Control and Sequence Bugs, Requirements Features Functionality Bugs

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various bugs ientifiication

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  • Chapter - 2

    THE TAXONOMY OF BUGS

  • The Consequences of BUGSThe importance of Bugs depends on frequency, correction cost, installation cost and consequences.Frequency: How often does that kind of bug occur? Pay more attention to the more frequent bug types.Correction Cost: What does it cost to correct the bug after its been found? That cost is the sum of two factors.(1) the cost of discovery and (2) the cost of correction. These costs go up dramatically the later in the development cycle the bug is discovered. Correction cost also depends on system size.

  • The Consequences of BUGS-continued.,Installation Cost: Installation cost depends on the number of installations: small for a single user program but more for distributed systems. Fixing one bug and distributing the fix could exceed the entire systems development cost.Consequences: what are the consequences of the bug? This can be measured by the size of the awards made by juries to the victims of the bug.A reasonable metric for bug importance is: Importance($)=frequence*(correction_ Cost+installation_cost+consequential_cost)

  • How Bugs Affect Us-ConsequencesBug consequences range from mild to catastrophic. These are measured in terms of human rather than machine. Some consequences on a scale of one to ten.Mild: The symptoms of the bug offend us aesthetically; a misspelled output or a misaligned printout.Moderate: outputs are misleading or redundant. The bug impacts the systems performance.

  • How Bugs Affect Us-Consequences-continued.,Annoying: The systems behavior, because of the bug is dehumanizing. Names are truncated or arbitrarily modified.Disturbing: it refuses to handle legitimate transactions. The ATM wont give you money. My credit card is declared invalid.Serious: it loses track of transactions. Not just the transaction it self but the fact that the transaction occurred. Accountability is lost.

  • How Bugs Affect Us-Consequences-continued.,Very serious: The bug causes the system to do the wrong transactions. Instead of losing your paycheck, the system credits it to another account or converts deposits into withdrawals. Extreme: the problems arent limited to a few users or to a few transaction types. They are frequent and arbitrary instead of sporadic or for unusual cases.Intolerable: Long term un recoverable corruption of the data base occurs and the corruption is not easily discovered. Serious consideration is given to shutting the system down.

  • How Bugs Affect Us-Consequences-continued.,Catastrophic: the decision to shutdown is taken out of our hands because the system fails.Infectious: what can be worse than a failed system? One that corrupts other systems even though it does not fall in itself; that erodes the social physical environment; that melts nuclear reactors and starts war.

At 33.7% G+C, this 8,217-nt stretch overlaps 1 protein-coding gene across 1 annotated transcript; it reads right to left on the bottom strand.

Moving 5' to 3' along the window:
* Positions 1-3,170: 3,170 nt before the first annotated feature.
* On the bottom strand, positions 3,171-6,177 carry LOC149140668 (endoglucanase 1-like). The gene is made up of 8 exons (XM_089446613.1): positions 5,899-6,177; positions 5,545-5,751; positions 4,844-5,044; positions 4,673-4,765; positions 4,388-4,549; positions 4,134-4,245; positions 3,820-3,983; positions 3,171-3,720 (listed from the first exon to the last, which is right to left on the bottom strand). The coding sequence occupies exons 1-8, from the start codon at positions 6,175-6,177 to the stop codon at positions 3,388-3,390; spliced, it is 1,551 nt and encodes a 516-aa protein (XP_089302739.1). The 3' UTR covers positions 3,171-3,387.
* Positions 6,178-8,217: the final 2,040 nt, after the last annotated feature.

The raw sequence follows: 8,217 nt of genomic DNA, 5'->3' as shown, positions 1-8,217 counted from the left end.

• Flexible Severity Rather than AbsolutesQuality can be measured as a combination of factors, of which the number of bugs and their severity is only one component.Many organizations have designed and use satisfactory, quantitative, quality metrics.Because bugs and their symptoms play a significant role in such metrics, as testing progresses you see the quality rise to a reasonable value which is deemed to be safe to ship the product.The factors are:Correction CostContext and Application DependencyCreating Culture DependencyUser Culture DependencyThe Software Development Phase

  • A Taxonomy for BugsThere is no universally correct way to categorize bugs.The taxonomy is not rigid.A given bug can be put into one or another category depending on its history and the programmers state of mind.The major categories are:Requirements, features and functionality BugsStructural BugsData BugsCoding BugsInterface, integration and system BugsTest and Test Design Bugs

  • Requirements, Features and Functionality BugsVarious categories in Requirements, Features and Functionality:Requirements and SpecificationsFeature BugsFeature Interaction Bugs

  • Requirements and Specifications BugsRequirement and Specification: Requirements and the specifications developed from them can be incomplete, ambiguous, or self-contradictory. They can be misunderstood or impossible to understand.The specifications that dont have flaws in them may change while the design in progress. The features are added, modified and deleted.Requirements, especially as expressed in a specification are a major source of expensive bugs.The range is from a few percentage to more than 50%, depending upon the application and the environment. What hurts most about these bugs is that theyre the earliest to invade the system and the last to leave.